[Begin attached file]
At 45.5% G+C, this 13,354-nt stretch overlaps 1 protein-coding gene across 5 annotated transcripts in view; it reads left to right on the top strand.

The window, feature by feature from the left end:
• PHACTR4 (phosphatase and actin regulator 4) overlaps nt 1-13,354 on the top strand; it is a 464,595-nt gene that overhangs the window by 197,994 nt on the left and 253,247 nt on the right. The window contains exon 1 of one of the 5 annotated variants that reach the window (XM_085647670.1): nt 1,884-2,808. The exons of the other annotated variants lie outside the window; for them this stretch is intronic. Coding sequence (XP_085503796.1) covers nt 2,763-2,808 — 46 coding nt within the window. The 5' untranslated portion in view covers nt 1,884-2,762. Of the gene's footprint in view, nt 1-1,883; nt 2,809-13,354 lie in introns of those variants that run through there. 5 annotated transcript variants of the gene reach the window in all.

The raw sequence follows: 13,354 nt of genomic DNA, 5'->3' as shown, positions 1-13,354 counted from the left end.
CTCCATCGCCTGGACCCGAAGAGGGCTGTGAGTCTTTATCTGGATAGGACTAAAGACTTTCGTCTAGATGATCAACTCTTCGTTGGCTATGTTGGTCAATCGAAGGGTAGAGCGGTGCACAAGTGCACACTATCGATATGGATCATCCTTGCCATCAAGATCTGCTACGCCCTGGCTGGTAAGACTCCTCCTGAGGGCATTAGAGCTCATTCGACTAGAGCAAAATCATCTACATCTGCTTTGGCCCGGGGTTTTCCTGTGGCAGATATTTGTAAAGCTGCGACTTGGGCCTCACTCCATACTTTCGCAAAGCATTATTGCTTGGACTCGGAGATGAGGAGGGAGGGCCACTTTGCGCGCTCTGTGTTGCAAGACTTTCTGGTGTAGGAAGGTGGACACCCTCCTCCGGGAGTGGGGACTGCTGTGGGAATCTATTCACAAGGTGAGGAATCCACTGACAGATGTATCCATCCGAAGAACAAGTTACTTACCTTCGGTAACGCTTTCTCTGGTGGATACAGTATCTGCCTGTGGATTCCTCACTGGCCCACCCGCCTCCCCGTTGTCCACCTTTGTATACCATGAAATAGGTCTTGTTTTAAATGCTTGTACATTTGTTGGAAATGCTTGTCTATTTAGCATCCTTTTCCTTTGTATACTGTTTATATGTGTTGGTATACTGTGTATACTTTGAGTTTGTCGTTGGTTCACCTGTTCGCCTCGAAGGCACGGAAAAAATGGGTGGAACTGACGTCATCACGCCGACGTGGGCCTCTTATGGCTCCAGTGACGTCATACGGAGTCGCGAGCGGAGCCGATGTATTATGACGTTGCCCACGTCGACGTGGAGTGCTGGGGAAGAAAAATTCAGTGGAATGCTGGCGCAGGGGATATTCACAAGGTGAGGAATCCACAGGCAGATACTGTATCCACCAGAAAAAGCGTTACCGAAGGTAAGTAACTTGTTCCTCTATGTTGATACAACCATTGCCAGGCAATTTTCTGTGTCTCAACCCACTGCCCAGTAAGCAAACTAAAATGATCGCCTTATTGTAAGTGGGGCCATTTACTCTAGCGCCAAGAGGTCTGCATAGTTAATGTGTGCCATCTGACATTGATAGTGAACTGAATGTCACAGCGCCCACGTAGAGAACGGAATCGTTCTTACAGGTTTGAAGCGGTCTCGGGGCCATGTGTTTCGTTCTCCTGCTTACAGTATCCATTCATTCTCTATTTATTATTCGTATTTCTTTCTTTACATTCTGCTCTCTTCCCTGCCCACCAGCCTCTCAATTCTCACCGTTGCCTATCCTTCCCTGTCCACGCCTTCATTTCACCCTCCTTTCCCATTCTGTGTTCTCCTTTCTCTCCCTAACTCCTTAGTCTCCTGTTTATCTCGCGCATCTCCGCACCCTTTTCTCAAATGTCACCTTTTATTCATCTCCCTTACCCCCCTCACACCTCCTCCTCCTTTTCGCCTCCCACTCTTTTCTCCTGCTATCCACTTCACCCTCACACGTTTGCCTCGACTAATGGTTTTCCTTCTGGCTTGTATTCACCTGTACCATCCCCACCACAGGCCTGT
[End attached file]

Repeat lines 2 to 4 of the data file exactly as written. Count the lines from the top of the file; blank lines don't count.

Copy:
The window, feature by feature from the left end:
• PHACTR4 (phosphatase and actin regulator 4) overlaps nt 1-13,354 on the top strand; it is a 464,595-nt gene that overhangs the window by 197,994 nt on the left and 253,247 nt on the right. The window contains exon 1 of one of the 5 annotated variants that reach the window (XM_085647670.1): nt 1,884-2,808. The exons of the other annotated variants lie outside the window; for them this stretch is intronic. Coding sequence (XP_085503796.1) covers nt 2,763-2,808 — 46 coding nt within the window. The 5' untranslated portion in view covers nt 1,884-2,762. Of the gene's footprint in view, nt 1-1,883; nt 2,809-13,354 lie in introns of those variants that run through there. 5 annotated transcript variants of the gene reach the window in all.

The raw sequence follows: 13,354 nt of genomic DNA, 5'->3' as shown, positions 1-13,354 counted from the left end.